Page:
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Messages - honk

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Philosophy, Religion & Society / Re: Cancel culture
« on: October 24, 2021, 02:48:34 AM »
I feel like the OP has things a little backwards. The decision to "cancel" a public figure by deplatforming them, cutting ties with them, or otherwise professionally shunning them, is always going to rest with the studios, publishers, and other corporations that have the power to do so. It's not something that can be achieved by general consensus on Twitter. Netflix chose to stand by Chappelle and his material. WB and JK Rowling's publisher chose to stand by her. They absolutely could have chosen to "cancel" them instead, and that wouldn't have been any more definitive proof of the almighty power of cancel culture than the fact that they didn't is definitive proof of its impotence. Conversely, Hollywood could have chosen to not cancel people like Harvey Weinstein and Kevin Spacey. They would have been harshly criticized and possibly faced boycotts for it, which is probably why they didn't do it, but they could have done it, and I have no doubt that at least Weinstein (and quite possibly Spacey too) could have weathered the storm and continued his career. Another great example is Mel Gibson. Hollywood blacklisted him back in 2006, long before online outrage took the form it holds now, and was only welcomed back into the fold after several years of exile. Cancel culture is not something that happens to studios and other corporations, it's something they choose to actively do or not do.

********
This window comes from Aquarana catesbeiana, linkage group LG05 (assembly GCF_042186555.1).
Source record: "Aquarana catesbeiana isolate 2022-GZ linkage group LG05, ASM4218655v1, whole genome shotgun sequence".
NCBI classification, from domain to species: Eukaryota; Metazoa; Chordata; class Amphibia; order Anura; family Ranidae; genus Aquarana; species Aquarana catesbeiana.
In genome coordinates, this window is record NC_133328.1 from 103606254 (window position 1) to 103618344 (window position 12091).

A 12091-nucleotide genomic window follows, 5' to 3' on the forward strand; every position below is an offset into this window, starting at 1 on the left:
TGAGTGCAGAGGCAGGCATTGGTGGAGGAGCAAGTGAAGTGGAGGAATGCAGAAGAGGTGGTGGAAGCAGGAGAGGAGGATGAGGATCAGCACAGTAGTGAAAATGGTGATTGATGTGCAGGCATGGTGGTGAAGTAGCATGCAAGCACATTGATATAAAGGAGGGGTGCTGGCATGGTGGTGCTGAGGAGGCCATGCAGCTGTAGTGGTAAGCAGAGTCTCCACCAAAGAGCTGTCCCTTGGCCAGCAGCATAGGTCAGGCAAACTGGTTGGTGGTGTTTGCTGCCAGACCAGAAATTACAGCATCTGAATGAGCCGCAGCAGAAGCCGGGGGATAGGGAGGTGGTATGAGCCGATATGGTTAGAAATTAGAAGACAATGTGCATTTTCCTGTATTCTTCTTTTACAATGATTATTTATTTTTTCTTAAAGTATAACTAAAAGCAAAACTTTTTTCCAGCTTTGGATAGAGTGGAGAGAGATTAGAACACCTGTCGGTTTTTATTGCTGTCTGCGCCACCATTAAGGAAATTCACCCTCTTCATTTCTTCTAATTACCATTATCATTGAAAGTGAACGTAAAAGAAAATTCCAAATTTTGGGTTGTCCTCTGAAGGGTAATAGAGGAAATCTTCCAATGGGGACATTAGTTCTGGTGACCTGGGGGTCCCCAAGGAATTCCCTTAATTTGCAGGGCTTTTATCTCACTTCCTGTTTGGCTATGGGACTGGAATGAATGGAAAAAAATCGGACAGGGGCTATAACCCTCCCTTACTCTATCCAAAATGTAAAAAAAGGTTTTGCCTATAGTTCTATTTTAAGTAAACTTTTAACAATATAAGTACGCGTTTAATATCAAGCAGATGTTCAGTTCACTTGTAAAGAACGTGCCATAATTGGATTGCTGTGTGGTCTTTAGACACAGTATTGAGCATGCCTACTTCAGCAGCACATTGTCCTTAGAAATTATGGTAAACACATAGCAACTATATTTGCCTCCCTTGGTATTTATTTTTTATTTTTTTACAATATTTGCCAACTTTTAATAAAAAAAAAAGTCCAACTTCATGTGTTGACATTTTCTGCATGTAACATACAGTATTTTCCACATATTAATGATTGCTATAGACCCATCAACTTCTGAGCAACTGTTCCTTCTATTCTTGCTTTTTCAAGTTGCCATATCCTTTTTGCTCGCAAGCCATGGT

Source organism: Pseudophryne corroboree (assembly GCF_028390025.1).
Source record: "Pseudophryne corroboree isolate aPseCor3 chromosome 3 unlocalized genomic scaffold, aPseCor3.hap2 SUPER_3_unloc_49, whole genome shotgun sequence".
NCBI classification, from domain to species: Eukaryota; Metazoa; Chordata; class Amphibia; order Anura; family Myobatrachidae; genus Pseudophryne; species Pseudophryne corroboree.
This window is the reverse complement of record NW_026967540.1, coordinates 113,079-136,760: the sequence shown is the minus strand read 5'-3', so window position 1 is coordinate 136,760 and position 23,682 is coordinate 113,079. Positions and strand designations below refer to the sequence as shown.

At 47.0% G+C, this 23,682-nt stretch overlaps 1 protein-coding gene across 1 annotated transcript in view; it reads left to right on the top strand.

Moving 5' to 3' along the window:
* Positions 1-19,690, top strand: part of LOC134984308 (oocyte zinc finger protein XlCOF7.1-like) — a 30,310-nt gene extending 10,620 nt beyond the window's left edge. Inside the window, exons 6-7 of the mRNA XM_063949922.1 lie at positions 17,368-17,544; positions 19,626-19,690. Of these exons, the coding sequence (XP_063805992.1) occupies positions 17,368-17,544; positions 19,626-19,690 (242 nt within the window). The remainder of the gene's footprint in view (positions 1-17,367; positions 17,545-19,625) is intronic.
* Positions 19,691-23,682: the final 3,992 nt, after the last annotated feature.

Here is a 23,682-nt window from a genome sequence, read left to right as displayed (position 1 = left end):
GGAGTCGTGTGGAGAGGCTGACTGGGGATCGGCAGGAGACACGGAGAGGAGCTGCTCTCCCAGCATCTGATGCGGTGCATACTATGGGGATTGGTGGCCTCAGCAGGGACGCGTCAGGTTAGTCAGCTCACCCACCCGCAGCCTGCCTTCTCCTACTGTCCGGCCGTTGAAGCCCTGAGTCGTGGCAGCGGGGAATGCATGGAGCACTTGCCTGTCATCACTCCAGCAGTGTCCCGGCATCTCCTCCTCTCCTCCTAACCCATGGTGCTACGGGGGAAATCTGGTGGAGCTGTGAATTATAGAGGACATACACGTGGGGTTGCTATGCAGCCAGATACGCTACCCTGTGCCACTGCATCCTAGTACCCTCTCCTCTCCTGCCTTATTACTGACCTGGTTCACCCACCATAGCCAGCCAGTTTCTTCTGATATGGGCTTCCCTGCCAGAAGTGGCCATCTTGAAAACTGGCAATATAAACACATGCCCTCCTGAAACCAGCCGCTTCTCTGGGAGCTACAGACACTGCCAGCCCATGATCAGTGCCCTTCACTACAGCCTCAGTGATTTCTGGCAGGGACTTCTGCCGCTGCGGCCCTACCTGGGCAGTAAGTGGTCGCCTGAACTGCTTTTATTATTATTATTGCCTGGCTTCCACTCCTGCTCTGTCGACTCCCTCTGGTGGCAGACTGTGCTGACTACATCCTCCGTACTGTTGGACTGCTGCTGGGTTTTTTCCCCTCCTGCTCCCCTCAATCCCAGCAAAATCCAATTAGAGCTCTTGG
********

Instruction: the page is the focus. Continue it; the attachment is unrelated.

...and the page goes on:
Shane Gillis is a bizarre example to bring up as evidence of the ineffectiveness of cancel culture. I'd say he was pretty effectively canceled when he lost his role on SNL and with it his shot at mainstream success. Of course he wasn't going to delete his podcast out of shame and retire from comedy altogether as a result, and I think it's a little silly to imply that's a metric to measure whether or not someone has been canceled. And regarding Michael Richards, let's be real - his career in film and television more or less began and ended with Seinfeld. The incident with his racist tirade wasn't notable because it marked the end of his career, it was notable because it was the first time anyone had heard of him in the years since the end of that show. He's either got the worst agent in Hollywood, or, as I suspect is more likely, he's simply chosen to leave film and television behind and focus on small-time local comedy.

And speaking of comedy, I believe that we as a society have reached a point where mocking and belittling marginalized groups publicly is no longer considered acceptable, and that's not a bad thing. The idea of changing societal standards is also not a new one. A hundred years ago, comedy acts frequently involved blackface and open, overt racism. I'm sure if those comedians were still around today, they would call us oversensitive for not considering their acts to be acceptable, just like aging comedians today call modern audiences oversensitive for pushing back on their acts ridiculing people for being gay, trans, or having a foreign accent when they used to perform them with no backlash for so long before.